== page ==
Fri | Dec 4, 2020

'Brown-skinned' Tapia endorses peaceful protests

Published:Saturday | June 6, 2020 | 12:00 AMNadine Wilson-Harris/Staff Reporter
Tapia
Peaceful protesters (from left) Andrew James, Jodian McPherson, Roderic Jonas and Akil Andrews stood on Hope Road in the vicinity of the United States Embassy on Thursday. Sparked by the recent killing of African American George Floyd in Minneapolis by white police officers, Andrews stated that the protest is not only in relation to Floyd’s unfortunate death but to worldwide racial injustices.
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A “brown-skin” Donald Tapia yesterday endorsed peaceful protests that are now taking place in his home country and recounted his own experience marching for equality with civil rights activist Martin Luther King Jr in his early 20s.

“It was an experience that they will never take away from me,” the US ambassador to Jamaica said during a live interview on the Embassy’s Facebook page yesterday.

Tapia, who was nominated by US President Donald Trump to become an ambassador, said the march took place in Montgomery, Alabama.

“A lot of people don’t realise that I am brown skin. I am a Mexican. People don’t know that,” the US ambassador said before making reference to his “dark skin” father.

“I was called a lot of dirty names when I was in Montgomery, and at the same time, we had some people that were not understanding. We were spit on, and we had bottles thrown on us, not the plastic bottles that you see out there,” he said.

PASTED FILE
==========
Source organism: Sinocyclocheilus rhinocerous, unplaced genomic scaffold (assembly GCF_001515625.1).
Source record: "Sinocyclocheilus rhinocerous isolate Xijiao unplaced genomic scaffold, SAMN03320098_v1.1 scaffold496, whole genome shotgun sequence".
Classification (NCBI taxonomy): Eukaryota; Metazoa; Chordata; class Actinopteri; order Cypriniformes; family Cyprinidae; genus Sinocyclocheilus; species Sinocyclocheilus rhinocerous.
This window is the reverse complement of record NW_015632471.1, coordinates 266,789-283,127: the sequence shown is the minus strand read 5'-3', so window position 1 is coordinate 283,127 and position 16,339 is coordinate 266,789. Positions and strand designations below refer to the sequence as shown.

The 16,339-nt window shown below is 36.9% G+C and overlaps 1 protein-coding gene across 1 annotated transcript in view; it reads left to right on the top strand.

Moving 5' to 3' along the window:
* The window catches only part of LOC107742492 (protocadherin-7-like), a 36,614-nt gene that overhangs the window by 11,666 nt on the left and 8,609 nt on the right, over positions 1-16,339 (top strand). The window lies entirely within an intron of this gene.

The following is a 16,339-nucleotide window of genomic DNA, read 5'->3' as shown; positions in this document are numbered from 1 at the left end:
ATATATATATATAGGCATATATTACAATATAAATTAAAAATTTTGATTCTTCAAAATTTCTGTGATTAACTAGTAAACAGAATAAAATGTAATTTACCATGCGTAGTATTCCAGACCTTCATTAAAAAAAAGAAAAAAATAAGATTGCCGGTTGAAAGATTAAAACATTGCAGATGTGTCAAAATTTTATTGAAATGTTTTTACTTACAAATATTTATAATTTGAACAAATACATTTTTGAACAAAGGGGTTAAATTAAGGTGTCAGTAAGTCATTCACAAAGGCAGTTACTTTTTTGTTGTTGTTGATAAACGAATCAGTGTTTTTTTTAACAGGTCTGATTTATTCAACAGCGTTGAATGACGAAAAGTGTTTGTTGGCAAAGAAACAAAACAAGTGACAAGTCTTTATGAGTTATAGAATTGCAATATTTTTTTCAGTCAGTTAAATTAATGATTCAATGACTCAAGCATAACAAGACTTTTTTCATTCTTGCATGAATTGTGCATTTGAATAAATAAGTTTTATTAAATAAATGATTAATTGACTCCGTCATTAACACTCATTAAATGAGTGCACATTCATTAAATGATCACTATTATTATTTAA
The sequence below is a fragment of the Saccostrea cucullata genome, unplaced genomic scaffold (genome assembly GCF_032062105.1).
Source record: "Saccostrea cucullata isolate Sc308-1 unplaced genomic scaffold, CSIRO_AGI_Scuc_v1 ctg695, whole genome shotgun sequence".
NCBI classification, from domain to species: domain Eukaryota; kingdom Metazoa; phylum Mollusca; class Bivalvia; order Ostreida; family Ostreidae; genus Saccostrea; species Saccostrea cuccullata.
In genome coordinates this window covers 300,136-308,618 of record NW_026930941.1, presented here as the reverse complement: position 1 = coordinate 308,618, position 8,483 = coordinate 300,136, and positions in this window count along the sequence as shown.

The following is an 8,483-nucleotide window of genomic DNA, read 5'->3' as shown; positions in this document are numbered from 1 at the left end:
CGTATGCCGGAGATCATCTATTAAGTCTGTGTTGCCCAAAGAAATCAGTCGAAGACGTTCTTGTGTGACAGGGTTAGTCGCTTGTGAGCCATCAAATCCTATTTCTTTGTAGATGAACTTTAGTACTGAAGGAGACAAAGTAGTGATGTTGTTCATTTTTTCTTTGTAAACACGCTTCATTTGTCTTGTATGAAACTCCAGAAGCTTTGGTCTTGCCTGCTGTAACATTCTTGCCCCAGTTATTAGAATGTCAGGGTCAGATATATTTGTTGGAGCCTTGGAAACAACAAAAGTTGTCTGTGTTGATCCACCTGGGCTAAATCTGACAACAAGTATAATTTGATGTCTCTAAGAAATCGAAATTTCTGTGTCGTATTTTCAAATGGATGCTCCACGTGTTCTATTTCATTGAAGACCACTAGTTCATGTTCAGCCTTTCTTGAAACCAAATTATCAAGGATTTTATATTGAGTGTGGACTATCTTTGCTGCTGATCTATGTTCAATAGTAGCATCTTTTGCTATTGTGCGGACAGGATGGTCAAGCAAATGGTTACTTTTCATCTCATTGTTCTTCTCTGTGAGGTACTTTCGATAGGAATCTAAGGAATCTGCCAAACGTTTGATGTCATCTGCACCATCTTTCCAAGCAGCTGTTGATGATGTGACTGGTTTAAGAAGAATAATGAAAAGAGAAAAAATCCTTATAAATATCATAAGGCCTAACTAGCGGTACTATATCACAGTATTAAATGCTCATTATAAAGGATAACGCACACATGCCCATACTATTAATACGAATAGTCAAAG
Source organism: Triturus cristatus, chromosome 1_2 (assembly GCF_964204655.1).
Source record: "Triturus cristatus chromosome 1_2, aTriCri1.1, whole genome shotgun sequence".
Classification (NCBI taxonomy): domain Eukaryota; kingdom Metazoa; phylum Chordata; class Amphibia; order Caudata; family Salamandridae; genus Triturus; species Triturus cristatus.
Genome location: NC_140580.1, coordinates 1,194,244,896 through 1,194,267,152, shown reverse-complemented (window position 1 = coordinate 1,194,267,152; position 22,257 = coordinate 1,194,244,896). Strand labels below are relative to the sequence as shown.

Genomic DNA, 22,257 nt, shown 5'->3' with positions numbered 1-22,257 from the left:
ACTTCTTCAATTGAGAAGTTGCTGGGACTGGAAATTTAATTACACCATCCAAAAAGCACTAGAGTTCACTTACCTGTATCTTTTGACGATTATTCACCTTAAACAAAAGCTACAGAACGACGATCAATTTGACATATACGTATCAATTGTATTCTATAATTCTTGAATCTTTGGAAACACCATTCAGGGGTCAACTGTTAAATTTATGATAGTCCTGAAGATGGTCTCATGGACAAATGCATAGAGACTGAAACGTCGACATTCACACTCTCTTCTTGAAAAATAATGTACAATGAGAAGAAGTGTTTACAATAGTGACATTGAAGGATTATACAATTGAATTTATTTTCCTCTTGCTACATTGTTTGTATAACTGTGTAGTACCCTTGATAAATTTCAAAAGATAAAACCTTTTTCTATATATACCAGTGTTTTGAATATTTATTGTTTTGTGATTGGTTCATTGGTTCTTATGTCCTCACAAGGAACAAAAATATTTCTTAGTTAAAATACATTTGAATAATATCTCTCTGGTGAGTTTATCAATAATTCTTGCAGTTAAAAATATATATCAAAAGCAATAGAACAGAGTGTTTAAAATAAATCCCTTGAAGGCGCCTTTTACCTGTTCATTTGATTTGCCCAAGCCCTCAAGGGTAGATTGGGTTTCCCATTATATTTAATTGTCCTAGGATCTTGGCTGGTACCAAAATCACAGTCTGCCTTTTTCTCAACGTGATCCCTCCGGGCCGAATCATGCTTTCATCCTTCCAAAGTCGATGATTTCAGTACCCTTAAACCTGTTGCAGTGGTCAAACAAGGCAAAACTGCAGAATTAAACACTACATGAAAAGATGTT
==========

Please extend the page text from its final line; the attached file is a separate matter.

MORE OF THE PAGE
Protests continue

Yesterday, thousands of demonstrators continued to protest the death of a black man, George Floyd, who was killed last week in Minneapolis while in police custody.

The ambassador said that he, too, would have been involved in the protest taking place in the US if he was back home but made it clear that he would only be participating in the peaceful ones.

“What has happened in the United States is that a peaceful protest has been hijacked by a lot of thugs,” he declared.

When asked what Jamaicans could do to show support for the minority groups who are currently protesting for the reformation of the US legal system, Tapia said we should consider protesting, too – peacefully.

“Peaceful demonstration shows the frustration, and so forth, that people in Jamaica and also in the United States have with the system as it is in place. But what we have found is that peaceful demonstration has actually been hijacked,” he said.

On Thursday, a small group of Jamaican protesters gathered near the US Embassy in St Andrew in solidarity with the family of Floyd.

In St Andrew, the local police insisted that the four protesters should relocate some 200 yards beyond where they stood.